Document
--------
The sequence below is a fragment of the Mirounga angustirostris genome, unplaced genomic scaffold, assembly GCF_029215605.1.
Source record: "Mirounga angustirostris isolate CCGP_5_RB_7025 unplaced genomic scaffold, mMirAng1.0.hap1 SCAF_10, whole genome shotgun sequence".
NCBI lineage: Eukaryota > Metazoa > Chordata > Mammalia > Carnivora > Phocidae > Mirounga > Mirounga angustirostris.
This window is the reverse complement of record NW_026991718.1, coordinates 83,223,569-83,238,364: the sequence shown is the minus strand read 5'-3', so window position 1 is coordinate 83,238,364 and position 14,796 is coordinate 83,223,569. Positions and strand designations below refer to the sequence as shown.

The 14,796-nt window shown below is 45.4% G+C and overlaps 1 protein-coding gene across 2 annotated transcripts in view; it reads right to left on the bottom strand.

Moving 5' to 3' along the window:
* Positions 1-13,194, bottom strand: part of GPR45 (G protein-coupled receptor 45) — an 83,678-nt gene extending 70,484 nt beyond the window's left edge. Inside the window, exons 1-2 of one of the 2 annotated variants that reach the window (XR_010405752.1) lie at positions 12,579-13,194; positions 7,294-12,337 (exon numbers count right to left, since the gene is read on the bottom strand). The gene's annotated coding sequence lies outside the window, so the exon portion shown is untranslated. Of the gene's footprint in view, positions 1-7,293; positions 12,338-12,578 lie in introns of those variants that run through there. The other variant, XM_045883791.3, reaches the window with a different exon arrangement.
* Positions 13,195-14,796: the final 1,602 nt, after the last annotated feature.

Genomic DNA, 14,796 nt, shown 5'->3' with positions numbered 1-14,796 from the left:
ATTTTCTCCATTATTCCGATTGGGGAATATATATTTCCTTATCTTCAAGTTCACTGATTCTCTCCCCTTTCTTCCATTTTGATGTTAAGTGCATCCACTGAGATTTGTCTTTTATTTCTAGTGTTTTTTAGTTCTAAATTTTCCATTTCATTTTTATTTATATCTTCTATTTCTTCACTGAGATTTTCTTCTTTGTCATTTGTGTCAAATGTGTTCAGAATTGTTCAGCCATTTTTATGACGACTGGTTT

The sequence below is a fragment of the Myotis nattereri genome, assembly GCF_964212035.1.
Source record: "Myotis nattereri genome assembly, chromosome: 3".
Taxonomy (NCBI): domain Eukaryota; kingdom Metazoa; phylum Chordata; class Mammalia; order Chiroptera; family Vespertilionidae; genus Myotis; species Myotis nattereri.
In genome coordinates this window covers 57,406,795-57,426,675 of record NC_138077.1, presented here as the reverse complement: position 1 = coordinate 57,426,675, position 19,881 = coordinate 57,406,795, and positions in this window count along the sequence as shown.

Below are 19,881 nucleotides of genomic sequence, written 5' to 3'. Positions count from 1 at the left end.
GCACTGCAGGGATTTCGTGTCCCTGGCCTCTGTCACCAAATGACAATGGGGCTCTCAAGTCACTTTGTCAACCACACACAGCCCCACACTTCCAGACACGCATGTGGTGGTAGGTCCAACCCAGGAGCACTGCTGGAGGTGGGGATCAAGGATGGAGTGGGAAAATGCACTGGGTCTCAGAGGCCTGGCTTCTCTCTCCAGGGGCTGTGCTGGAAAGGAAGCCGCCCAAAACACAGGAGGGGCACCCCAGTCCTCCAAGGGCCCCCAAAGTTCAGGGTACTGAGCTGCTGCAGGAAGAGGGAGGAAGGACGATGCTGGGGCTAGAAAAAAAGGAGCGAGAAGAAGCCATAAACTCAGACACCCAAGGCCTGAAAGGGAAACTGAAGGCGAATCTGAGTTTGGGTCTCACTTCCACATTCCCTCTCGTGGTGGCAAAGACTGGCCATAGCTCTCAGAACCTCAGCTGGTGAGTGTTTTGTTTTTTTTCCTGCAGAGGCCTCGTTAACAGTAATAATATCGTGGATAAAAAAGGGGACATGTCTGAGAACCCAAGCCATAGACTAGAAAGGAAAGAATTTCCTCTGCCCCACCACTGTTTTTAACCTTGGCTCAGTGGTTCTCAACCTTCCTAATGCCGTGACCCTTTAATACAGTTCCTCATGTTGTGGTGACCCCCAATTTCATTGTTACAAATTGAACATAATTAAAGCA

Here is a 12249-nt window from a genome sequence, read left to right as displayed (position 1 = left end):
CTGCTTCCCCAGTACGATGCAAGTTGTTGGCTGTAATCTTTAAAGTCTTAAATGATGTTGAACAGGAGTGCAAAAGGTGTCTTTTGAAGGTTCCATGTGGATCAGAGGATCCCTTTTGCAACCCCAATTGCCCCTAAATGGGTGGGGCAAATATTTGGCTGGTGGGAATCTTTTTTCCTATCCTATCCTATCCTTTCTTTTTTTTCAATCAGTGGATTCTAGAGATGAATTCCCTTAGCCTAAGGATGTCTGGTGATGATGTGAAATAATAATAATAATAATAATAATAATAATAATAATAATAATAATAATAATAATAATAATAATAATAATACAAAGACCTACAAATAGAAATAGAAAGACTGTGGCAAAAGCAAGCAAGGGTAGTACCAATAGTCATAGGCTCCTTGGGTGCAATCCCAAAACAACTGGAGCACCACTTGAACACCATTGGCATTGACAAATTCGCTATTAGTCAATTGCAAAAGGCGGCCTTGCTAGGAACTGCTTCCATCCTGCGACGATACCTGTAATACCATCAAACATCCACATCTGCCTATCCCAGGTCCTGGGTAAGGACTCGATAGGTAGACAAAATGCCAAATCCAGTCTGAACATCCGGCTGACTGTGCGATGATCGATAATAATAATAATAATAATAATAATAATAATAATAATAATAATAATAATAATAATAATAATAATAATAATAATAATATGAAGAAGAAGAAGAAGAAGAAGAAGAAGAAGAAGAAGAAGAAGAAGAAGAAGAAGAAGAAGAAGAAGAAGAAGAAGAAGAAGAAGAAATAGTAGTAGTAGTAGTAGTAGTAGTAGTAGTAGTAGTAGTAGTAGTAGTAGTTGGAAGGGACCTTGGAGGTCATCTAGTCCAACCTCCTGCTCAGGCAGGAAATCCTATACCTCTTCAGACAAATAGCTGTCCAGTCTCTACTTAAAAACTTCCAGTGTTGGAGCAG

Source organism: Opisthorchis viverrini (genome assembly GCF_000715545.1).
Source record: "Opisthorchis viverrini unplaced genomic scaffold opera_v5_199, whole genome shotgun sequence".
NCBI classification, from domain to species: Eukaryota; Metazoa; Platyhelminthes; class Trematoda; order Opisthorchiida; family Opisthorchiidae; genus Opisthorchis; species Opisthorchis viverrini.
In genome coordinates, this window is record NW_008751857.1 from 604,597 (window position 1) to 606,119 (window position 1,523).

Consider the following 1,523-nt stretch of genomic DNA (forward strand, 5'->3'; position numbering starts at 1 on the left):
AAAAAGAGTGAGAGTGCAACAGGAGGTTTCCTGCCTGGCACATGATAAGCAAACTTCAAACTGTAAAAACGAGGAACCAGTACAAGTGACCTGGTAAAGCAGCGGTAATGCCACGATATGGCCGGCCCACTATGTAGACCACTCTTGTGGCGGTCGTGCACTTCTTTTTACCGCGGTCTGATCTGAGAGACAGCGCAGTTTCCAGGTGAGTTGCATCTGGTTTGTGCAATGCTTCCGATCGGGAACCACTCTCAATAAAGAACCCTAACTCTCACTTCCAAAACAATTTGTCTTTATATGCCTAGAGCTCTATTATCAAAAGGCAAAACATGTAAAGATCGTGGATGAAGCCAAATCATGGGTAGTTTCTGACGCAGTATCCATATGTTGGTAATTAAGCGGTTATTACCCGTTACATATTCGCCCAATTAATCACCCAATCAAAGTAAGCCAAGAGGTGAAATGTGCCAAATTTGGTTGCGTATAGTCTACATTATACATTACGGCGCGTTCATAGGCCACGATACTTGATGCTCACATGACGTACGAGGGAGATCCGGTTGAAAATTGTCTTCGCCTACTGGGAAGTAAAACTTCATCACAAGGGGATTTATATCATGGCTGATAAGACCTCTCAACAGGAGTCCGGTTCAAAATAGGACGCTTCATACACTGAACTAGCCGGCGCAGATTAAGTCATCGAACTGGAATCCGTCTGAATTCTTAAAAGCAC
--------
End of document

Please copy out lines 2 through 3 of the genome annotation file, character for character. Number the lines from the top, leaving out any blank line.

Source record: "Mirounga angustirostris isolate CCGP_5_RB_7025 unplaced genomic scaffold, mMirAng1.0.hap1 SCAF_10, whole genome shotgun sequence".
NCBI lineage: Eukaryota > Metazoa > Chordata > Mammalia > Carnivora > Phocidae > Mirounga > Mirounga angustirostris.